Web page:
### Choices of the prior distribution for the general effects

Parameters of the network are estimated with Bayesian regression. Before the estimation, all predictors are standardized on the same scale. This allows using the parameters \(\beta _j\) and \(b_j\) at the concentration-specific vectors \(\varvec{\beta }_i\) and \(\varvec{b}_{ik}\) in Eq. (3) as direct measures of effect strength. Bayesian modeling allows applying different prior distributions for parameters, and two different prior distributions are considered for the general parameters \(\beta _j\). As a first option, when general effects are studied in detail, it is justifiable to use a vague prior that lets even the weakest of signals to emerge^{22}. Here, Cauchy distribution is used with

by giving different scales for the intercept and the effect strengths as suggested by Gelman et al.^{14}.

As a second option, when the effects of nutrition are predicted for new subjects, it might be better to use a shrinkage prior that forces weak signals to a minimum and allows the model to generalize better. Piironen and Vehtari^{23} give a thorough overview of Bayesian shrinkage priors and other model selection methods. For exploring a large number of possible predictors they suggest a projection method, but for this relatively small dataset a *regularized horseshoe prior* (RHS) is considered suitable. It allows more efficient computation and better predictive performance than the vague prior (6).

Regularized horseshoe prior for general coefficients in \(\varvec{\beta }_i\) is defined with

where \(\mathcal {C^+}\) denotes positive half-Cauchy distribution, \(\lambda _j\) are local scaling parameters for parameters \(\beta _j\), and \(\tau\) is a global scaling parameter. Parameter *c* here is an additional regularization parameter, and without knowledge of \({\beta _j}\) parameter scales, a prior distribution suggested by Piironen and Vehtari^{23} is used, by setting \(c^2 \sim \mathrm {Inv-Gamma}(\alpha , \beta ),\, \alpha = \nu / 2,\, \beta = \nu s^2 / 2\), where \(\nu\) is degrees of freedom. Suggested value for \(\nu\) is 1, but increasing it is reported to help possible computational problems.

Regularized horseshoe prior allows setting a hyperprior for the global shrinkage parameter \(\tau\). This hyperprior \(\tau _0\) allows applying domain knowledge about the number of effective predictors. It regularizes the highest coefficient values and lets the weaker signals to emerge despite the shrinkage. Regularized horseshoe still shrinks some weak signals that the vague prior allows but an optimal value for \(\tau _0\) hyperprior makes it a good compromise for predictions. The value for optimal global shrinkage \(\tau _0\) is calculated from the expected number of nonzero coefficients, \(p_0\), with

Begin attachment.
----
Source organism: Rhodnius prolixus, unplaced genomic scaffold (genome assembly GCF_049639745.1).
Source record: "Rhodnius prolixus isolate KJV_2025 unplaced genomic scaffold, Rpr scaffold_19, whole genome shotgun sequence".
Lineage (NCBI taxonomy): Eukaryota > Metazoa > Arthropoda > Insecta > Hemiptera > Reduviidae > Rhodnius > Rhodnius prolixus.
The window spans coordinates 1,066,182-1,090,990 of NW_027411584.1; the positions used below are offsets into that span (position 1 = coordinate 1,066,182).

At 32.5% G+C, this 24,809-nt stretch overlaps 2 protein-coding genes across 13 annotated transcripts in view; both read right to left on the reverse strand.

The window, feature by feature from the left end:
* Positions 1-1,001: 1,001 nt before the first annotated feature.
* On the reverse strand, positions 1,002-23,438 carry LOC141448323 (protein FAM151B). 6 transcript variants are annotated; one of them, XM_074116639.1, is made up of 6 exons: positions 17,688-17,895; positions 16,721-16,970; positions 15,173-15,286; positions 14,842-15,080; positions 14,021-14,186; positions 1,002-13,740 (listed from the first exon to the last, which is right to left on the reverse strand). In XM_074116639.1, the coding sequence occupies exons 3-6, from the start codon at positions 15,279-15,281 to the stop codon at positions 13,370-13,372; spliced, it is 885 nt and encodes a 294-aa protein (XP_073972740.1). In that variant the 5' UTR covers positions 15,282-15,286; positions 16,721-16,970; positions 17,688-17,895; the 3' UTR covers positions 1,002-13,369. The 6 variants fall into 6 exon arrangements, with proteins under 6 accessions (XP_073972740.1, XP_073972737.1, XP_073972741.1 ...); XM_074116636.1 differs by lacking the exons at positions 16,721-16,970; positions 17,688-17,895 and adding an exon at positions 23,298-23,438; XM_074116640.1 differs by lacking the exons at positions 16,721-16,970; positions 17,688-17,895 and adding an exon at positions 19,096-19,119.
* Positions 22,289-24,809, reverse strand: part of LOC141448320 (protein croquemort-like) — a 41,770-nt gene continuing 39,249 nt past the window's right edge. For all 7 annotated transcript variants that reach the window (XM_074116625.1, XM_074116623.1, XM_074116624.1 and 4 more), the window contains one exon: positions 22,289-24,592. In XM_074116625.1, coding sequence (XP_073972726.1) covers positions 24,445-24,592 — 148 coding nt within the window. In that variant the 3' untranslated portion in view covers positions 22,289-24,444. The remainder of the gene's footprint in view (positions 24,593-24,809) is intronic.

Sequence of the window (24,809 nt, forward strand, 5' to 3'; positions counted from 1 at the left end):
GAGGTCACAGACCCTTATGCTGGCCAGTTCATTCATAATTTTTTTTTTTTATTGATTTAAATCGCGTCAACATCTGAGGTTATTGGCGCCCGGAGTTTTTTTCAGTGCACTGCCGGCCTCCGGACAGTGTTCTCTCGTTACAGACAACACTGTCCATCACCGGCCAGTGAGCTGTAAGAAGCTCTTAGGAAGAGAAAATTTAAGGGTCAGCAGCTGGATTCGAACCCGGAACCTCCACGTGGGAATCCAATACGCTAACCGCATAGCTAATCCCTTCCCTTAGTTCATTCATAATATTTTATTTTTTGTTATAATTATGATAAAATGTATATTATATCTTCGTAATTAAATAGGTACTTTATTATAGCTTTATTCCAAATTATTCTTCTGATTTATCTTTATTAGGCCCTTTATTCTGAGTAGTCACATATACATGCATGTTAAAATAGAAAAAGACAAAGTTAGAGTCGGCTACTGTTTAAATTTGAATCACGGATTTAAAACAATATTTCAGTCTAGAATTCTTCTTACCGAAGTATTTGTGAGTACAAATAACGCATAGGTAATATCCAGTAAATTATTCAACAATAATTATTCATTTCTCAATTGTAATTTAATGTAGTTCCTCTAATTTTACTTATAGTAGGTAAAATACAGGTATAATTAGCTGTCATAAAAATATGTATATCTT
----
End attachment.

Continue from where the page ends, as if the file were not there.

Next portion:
where *p* is the total number of predictors and \(p_0\) is in this application the assumed number of nutrients affecting a blood concentration. Piironen and Vehtari^{22} show further that even a crude guess for number of nonzero parameters improves the prediction accuracy and computation time. With the Sysdimet dataset, it is approximated that one third of the nutrients might be significant for each measured concentration. This makes \(\tau _0 = \frac{7}{22-7}\frac{1}{\sqrt{424}} \approx 0.023\).

Sensitivity analysis of the prior choice with the Sysdimet dataset is illustrated in Supplementary Table S4. It shows that estimation of the personal effect standard deviations \(\hat{\sigma }_{bi}\) in Eq. (3) is not sensitive to the prior distribution of the general effects \(\beta _j\). The prior choice affects mainly on how the personal effect is shared between the general and personal parts. Regularizing horseshoe prior puts less weight on generally weak effects and gives more weight to personal variations.

### Clustering of personal effects

Bayesian network factorizes the joint distribution of concentrations into distinct local distributions. For considering the overall reaction profiles, the personal effects from all the concentrations are pooled together and then clustered for finding self-similar groups of behavior. The clustering is not implemented as part of the model, but in the analysis of the model estimations for gaining more insights on the results. For this, standard k-means clustering^{24} is applied to the means of personal effect distributions, \(\hat{\varvec{\beta }}_i + \hat{\varvec{b}}_{ik}\). It should be noted that in this way the clustering shows only average reactions within the clusters and more extreme personal differences can be found.

In k-means clustering, it is essential to find an optimal number of clusters. The number is approximated with the elbow method^{25} where a within-cluster sum of squares ratio is plotted for different numbers of clusters. The elbow point of the plot, where this sum of squares ratio stops decreasing substantially, shows the approximate number of clusters that are distinguishing clearly.

### Estimation of the Bayesian network

Probabilistic programming language *Stan*^{26} was used in implementing and estimating the local probability distributions \(G_i\) of the Bayesian network as defined in Eq. (2). These blood concentration distributions were estimated with MCMC-sampling by using Stan’s Hamiltonian Monte Carlo (HMC) algorithm and the estimated distributions of parameters were collected as a joint Bayesian network *G* with a custom R-language code and iGraph^{27} R-package.